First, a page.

Research

Reliability and accuracy of the South African Triage Scale when used by nurses in the emergency department of Timergara Hospital, Pakistan

Mohammed Khan Dalwai, Michele Twomey, Jacob Maikere, Shujaat Said, Muhammed Wakeel, Jean-Paul Jemmy, Pola Valles, Katie Tayler-Smith, Lee Wallis, Rony Zachariah

Abstract


Background. Triage is one of the core requirements for the provision of effective emergency care and has been shown to reduce patient mortality. However, in low- and middle-income countries this strategy is underused, under-resourced and poorly researched.

Objective. To assess the inter- and intra-rater reliability and accuracy of nurse triage ratings when using the South African Triage Scale (SATS) in an emergency department (ED) in Timergara, Pakistan.

Methods. Fifteen ED nurses assigned triage ratings to a set of 42 reference vignettes (written case reports of ED patients) under classroom conditions. Inter-rater reliability was assessed by comparing these triage ratings; intra-rater reliability was assessed by asking the nurses to re-triage 10 random vignettes from the original set of 42 vignettes and comparing these duplicate ratings. Accuracy of the nurse ratings was measured against the reference standard.

Results. Inter-rater reliability was substantial (intraclass correlation coefficient 0.77; 95% confidence interval (CI) 0.69 - 0.85). The intra-rater agreement was also high with 87% exact agreement (95% CI 67 - 100) and 100% agreement allowing for a one-level discrepancy in triage ratings. Overall, the SATS had high specificity (97%) and moderate sensitivity (70%). Across all acuity levels the proportion of over-triage did not exceed the acceptable threshold of 30 - 50%. Under-triage was acceptable for all except emergency cases (66%).

Conclusion. ED nurses in Pakistan can reliably use the SATS to assign triage acuity ratings. While the tool is accurate for ‘very urgent’ and ‘routine’ cases, importantly, it may under-triage ‘emergency’ cases requiring immediate attention. Approaches that will improve accuracy and validity are discussed.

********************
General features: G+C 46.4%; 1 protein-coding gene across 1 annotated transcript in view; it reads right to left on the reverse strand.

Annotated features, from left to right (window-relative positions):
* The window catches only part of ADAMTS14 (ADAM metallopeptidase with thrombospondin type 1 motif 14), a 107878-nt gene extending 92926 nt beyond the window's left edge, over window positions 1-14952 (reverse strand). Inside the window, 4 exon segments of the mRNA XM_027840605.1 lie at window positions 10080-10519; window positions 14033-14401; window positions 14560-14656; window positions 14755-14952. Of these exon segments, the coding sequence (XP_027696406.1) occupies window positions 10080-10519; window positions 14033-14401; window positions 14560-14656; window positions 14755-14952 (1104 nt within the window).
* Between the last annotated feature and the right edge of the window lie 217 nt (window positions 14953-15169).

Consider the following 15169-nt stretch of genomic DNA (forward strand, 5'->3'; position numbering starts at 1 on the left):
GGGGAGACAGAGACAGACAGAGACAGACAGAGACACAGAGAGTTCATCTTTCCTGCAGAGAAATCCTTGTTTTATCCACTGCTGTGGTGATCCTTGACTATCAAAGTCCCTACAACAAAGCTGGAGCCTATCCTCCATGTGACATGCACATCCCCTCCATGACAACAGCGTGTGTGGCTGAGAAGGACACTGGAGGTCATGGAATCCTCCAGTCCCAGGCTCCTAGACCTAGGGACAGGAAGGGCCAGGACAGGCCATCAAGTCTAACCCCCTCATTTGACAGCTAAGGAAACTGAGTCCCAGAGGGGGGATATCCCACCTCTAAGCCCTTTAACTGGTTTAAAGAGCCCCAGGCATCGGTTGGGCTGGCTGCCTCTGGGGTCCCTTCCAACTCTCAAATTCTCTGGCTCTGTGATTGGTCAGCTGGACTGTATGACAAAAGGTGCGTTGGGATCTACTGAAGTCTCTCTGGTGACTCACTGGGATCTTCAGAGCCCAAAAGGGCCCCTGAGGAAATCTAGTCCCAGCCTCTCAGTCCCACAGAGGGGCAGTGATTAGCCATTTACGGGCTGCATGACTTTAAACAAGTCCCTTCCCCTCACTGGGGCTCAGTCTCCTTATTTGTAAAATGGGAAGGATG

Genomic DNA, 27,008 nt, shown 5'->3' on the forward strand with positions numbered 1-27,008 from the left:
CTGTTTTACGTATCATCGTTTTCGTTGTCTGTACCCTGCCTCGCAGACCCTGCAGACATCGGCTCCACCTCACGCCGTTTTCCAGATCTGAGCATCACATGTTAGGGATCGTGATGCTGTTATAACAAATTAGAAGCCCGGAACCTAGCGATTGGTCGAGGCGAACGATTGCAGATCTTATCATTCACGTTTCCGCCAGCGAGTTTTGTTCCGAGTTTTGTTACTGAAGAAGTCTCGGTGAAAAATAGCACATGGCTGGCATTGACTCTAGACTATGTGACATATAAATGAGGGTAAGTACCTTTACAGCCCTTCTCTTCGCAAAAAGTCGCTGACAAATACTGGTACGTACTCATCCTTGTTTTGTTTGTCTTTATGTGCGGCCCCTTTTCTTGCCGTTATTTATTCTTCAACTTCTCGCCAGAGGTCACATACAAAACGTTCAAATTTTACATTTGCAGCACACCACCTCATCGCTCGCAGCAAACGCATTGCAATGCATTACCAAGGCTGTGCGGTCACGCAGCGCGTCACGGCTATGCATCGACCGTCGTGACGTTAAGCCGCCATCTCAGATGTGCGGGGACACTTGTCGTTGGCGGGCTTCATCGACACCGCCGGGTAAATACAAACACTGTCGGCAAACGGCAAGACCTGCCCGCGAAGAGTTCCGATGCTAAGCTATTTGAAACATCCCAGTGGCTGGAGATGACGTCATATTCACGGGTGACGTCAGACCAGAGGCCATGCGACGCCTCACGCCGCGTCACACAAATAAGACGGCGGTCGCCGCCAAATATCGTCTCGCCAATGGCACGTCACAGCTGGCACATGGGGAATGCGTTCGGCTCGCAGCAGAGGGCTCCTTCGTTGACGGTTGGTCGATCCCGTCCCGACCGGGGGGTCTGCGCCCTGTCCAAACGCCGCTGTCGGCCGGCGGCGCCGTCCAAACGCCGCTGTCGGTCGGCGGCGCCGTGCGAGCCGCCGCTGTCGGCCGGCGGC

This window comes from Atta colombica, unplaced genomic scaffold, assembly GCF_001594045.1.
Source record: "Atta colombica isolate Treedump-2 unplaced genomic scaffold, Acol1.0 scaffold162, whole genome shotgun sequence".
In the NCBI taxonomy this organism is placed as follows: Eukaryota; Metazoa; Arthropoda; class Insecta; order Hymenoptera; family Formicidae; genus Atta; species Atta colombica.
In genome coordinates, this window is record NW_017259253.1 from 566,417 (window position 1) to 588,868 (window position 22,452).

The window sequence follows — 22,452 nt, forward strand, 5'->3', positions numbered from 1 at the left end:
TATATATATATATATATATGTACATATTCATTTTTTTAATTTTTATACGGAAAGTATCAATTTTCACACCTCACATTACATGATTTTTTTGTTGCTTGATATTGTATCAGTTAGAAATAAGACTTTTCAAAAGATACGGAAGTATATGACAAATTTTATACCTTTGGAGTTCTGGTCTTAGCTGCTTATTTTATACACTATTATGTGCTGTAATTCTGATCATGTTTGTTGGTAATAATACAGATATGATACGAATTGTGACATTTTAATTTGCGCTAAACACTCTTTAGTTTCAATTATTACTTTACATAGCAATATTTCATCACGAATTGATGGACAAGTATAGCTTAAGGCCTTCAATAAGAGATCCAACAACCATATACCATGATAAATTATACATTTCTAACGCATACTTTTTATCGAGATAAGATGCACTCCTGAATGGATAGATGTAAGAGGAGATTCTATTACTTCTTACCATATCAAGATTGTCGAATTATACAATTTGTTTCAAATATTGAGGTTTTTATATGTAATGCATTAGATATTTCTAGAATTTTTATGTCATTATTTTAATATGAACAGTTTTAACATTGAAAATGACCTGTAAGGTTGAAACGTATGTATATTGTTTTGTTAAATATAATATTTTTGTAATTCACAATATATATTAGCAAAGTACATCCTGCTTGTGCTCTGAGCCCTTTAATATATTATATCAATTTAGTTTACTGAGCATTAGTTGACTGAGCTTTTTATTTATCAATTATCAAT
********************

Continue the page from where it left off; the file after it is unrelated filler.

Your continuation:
Authors' affiliations

Mohammed Khan Dalwai, Médecins Sans Frontières, Pakistan; Division of Emergency Medicine, Faculty of Health Sciences, University of Cape Town, South Africa

Michele Twomey, Division of Emergency Medicine, Faculty of Health Sciences, University of Cape Town, South Africa

Jacob Maikere, Médecins Sans Frontières, Pakistan

Shujaat Said, Médecins Sans Frontières, Pakistan

Muhammed Wakeel, Ministry of Health, Islamabad, Pakistan

Jean-Paul Jemmy, Médecins Sans Frontières, Medical Department (Operational Research), Operational Centre, Brussels, Belgium, MSF-Luxembourg (LuxOR), Luxembourg

Pola Valles, Médecins Sans Frontières, Medical Department (Operational Research), Operational Centre, Brussels, Belgium, MSF-Luxembourg (LuxOR), Luxembourg

Katie Tayler-Smith, Médecins Sans Frontières, Medical Department (Operational Research), Operational Centre, Brussels, Belgium, MSF-Luxembourg (LuxOR), Luxembourg

Lee Wallis, Division of Emergency Medicine, Faculty of Health Sciences, University of Cape Town, South Africa

Rony Zachariah, Médecins Sans Frontières, Medical Department (Operational Research), Operational Centre, Brussels, Belgium, MSF-Luxembourg (LuxOR), Luxembourg

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Keywords

Triage; Emergency; South African Triage Scale

Cite this article

South African Medical Journal 2014;104(5):372-375. DOI:10.7196/SAMJ.7604

Article History

Date submitted: 2013-10-09
Date published: 2014-03-26

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